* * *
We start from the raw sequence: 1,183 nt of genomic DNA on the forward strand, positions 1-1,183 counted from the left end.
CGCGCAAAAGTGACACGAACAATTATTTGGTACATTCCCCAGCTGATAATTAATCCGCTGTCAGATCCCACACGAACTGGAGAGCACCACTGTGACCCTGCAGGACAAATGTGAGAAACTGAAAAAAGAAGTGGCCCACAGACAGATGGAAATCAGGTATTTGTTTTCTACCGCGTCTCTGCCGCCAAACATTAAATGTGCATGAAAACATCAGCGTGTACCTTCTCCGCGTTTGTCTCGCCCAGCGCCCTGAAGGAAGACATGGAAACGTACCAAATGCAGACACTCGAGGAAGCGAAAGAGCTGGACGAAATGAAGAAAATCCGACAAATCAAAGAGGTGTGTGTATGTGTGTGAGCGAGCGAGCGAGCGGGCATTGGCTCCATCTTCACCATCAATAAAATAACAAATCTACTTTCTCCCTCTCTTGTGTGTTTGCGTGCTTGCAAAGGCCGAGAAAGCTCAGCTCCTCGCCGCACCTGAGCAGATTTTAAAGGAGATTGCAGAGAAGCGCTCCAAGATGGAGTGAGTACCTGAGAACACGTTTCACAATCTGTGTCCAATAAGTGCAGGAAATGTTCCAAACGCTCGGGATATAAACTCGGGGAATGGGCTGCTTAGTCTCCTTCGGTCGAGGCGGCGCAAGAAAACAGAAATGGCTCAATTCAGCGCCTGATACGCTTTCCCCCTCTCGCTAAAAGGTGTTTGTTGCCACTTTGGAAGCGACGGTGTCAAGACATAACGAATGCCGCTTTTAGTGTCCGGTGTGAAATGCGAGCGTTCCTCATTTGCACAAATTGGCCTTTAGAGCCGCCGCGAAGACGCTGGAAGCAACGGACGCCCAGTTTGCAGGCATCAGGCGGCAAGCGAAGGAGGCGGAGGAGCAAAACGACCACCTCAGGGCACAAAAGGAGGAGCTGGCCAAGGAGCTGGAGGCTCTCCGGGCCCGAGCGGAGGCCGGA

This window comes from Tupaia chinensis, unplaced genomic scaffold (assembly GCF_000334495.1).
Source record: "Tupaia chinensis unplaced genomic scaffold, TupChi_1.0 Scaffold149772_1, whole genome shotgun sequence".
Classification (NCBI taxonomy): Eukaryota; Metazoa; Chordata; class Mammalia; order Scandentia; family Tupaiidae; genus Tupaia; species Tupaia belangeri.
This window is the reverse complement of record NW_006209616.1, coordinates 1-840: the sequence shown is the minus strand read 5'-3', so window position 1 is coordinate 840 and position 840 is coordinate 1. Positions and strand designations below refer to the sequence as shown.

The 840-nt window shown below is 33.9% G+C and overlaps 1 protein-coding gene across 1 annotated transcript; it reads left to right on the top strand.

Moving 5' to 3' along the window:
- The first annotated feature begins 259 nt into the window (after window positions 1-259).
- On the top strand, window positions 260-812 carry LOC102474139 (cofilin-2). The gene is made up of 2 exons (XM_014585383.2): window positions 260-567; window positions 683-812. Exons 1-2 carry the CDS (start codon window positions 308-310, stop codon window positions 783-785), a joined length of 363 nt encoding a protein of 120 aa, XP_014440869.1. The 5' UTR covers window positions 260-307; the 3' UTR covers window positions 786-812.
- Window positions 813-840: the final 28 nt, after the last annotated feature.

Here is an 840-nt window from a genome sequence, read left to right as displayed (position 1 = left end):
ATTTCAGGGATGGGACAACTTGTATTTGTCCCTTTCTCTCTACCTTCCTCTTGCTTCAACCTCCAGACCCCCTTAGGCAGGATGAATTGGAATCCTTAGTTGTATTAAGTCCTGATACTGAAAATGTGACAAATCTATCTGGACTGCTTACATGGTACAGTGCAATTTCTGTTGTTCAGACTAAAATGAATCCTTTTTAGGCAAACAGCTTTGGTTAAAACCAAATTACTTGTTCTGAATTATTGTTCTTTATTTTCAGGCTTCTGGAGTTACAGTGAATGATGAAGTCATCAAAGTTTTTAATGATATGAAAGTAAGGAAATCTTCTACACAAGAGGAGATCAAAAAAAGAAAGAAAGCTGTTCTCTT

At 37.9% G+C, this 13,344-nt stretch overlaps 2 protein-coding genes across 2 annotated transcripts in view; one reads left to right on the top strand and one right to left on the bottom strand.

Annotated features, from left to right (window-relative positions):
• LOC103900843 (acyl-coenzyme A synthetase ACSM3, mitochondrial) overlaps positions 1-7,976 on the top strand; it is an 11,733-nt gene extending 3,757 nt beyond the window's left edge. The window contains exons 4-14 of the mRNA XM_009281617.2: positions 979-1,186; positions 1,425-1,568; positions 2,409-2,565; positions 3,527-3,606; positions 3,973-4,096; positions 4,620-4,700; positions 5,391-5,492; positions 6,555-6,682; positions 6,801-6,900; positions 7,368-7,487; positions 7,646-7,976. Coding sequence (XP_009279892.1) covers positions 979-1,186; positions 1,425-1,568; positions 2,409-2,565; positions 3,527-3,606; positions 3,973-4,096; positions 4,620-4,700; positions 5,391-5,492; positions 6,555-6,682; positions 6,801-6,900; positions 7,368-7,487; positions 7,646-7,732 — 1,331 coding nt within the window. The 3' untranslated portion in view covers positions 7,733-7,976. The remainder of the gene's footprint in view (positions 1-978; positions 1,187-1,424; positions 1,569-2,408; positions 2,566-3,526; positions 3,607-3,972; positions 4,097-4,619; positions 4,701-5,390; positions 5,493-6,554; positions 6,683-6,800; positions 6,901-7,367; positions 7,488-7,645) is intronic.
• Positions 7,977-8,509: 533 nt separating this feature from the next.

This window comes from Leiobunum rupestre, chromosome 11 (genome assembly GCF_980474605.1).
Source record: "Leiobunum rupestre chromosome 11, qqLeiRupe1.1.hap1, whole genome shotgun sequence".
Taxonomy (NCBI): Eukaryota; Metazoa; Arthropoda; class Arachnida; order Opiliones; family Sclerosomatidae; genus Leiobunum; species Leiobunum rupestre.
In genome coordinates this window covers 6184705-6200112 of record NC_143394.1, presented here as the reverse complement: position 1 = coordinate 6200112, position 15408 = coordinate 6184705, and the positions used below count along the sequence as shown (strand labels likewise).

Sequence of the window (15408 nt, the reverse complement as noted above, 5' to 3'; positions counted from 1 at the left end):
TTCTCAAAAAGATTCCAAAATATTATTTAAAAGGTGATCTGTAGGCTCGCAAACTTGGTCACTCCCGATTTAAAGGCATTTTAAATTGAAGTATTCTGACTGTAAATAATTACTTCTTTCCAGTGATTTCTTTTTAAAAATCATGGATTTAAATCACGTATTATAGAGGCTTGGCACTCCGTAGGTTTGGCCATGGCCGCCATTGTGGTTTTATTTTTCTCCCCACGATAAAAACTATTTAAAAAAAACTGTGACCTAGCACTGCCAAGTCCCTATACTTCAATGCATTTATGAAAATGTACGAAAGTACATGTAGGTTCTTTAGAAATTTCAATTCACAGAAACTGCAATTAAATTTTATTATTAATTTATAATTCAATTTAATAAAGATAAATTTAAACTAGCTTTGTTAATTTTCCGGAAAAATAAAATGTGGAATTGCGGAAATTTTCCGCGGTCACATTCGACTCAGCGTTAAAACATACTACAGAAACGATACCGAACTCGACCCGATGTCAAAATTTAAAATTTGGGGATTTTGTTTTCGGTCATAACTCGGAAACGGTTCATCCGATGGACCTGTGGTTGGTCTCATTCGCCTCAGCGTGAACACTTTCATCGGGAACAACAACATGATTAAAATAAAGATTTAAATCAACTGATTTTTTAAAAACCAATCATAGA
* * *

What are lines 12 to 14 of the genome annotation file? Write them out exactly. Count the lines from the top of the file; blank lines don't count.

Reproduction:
Here is an 840-nt window from a genome sequence, read left to right as displayed (position 1 = left end):
ATTTCAGGGATGGGACAACTTGTATTTGTCCCTTTCTCTCTACCTTCCTCTTGCTTCAACCTCCAGACCCCCTTAGGCAGGATGAATTGGAATCCTTAGTTGTATTAAGTCCTGATACTGAAAATGTGACAAATCTATCTGGACTGCTTACATGGTACAGTGCAATTTCTGTTGTTCAGACTAAAATGAATCCTTTTTAGGCAAACAGCTTTGGTTAAAACCAAATTACTTGTTCTGAATTATTGTTCTTTATTTTCAGGCTTCTGGAGTTACAGTGAATGATGAAGTCATCAAAGTTTTTAATGATATGAAAGTAAGGAAATCTTCTACACAAGAGGAGATCAAAAAAAGAAAGAAAGCTGTTCTCTT

At 37.9% G+C, this 13,344-nt stretch overlaps 2 protein-coding genes across 2 annotated transcripts in view; one reads left to right on the top strand and one right to left on the bottom strand.